Eighty percent of households were aware of ND vaccines, 57% had previously vaccinated, and 26% had recently vaccinated. Knowing someone who vaccinated increased the odds of a household previously vaccinating [adjusted odds ratio (AOR): 1.32, 95% CI: 1.1-1.5]. Larger flock size was also associated with higher odds of previous vaccination (AOR: 1.03 for a one chicken increase, 95% CI: 1.01-1.05). Usage of traditional medicine decreased the odds of previously vaccination (AOR: 0.58, 95% CI: 0.36-0.95).
Our findings suggest that encouraging the flow of professional-level knowledge within the community by vaccine adopters is a strategy to increase vaccine adoption. Enhancing local chicken productivity through increased vaccine coverage would strengthen a key smallholder household resource for food and economic security.
A cross-sectional survey was administered to 535 households owning indigenous chickens in Arusha, Singida, and Mbeya regions in Tanzania. We measured potential predictors of ND vaccine adoption including knowledge, attitudes, and practices. Logistic regression was used to identify predictors correlated with three stages of household adoption: awareness of ND vaccines, previous vaccination, and recent vaccination (within four months) consistent with veterinary guidelines.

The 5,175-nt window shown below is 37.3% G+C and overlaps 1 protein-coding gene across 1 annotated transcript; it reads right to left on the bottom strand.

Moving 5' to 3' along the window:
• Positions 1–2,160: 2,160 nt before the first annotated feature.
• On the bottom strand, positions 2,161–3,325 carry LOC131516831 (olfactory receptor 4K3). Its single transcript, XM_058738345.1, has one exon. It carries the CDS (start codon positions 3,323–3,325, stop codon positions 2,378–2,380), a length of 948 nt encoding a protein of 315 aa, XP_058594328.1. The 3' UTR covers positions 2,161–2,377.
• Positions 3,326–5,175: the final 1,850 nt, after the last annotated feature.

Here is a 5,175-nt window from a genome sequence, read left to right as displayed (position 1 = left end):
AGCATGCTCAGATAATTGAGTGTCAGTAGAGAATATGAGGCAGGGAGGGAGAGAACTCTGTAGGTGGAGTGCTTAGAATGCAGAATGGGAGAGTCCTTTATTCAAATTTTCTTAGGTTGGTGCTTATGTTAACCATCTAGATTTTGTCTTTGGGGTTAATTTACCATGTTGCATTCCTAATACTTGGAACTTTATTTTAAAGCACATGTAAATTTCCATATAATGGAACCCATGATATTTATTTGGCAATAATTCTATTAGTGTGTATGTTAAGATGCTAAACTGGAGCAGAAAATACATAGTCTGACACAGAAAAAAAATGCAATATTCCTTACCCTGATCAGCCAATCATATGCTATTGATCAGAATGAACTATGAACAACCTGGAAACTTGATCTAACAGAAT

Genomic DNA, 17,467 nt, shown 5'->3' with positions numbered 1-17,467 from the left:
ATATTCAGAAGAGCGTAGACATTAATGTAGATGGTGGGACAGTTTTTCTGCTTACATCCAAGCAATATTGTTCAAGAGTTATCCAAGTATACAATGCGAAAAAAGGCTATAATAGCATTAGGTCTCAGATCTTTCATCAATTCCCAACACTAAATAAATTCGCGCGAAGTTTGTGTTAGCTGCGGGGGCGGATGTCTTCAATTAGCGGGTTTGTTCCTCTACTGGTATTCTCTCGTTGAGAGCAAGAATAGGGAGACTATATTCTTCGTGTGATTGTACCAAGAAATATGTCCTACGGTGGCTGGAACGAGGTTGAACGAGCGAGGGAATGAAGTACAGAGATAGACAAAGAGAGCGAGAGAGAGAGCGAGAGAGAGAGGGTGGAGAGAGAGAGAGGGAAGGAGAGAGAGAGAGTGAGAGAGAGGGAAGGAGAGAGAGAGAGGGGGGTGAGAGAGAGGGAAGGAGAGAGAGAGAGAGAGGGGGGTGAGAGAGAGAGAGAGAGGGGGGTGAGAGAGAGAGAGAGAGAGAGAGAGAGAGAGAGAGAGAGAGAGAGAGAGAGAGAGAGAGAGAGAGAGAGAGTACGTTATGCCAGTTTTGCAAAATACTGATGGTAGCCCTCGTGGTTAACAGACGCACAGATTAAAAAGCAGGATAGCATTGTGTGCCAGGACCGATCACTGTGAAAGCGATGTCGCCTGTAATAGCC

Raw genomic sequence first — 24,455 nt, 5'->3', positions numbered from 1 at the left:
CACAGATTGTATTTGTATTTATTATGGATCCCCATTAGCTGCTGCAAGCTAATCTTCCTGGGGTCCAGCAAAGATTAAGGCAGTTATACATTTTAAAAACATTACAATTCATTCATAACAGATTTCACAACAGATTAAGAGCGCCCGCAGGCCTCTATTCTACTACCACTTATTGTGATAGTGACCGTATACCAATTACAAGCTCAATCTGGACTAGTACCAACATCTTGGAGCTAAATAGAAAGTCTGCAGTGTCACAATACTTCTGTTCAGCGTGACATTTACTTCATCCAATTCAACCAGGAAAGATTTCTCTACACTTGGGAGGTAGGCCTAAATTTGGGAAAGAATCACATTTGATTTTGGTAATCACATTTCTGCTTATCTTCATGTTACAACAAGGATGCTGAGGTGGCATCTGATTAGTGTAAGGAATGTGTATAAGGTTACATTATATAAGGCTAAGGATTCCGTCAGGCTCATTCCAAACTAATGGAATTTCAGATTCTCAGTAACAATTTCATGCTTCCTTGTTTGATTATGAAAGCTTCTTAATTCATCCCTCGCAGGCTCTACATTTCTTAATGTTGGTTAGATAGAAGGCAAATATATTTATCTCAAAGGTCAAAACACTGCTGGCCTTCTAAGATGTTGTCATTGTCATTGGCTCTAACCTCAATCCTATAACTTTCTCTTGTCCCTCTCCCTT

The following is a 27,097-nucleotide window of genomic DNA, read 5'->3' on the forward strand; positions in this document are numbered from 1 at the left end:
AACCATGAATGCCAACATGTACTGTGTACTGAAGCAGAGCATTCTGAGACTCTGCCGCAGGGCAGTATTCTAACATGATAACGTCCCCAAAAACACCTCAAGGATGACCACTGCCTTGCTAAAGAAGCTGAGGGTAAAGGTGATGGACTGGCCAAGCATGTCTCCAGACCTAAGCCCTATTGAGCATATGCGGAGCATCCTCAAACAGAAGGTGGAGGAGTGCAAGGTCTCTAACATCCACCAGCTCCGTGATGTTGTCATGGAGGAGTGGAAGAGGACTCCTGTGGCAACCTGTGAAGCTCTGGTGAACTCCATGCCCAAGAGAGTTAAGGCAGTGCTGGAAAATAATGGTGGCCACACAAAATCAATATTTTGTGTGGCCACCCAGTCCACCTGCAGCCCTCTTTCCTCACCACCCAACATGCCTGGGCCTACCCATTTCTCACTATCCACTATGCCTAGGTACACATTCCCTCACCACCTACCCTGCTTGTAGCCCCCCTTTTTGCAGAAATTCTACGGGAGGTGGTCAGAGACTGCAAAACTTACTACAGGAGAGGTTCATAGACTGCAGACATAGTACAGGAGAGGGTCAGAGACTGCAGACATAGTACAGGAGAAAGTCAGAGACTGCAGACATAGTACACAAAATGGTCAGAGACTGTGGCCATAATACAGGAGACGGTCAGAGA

Food security is critical to achieving sustainable growth, poverty reduction, and political and economic stability. Livestock have the potential to improve the food security of smallholder households in developing countries, but livestock productivity is constrained by disease. The extent to which households adopt innovations such as vaccines impacts disease control; however, the behavioral and economic drivers underlying household decisions to adopt or forgo vaccination are not well understood. We address this gap with a study of adoption of Newcastle disease (ND) vaccines by chicken-owning households in Tanzania.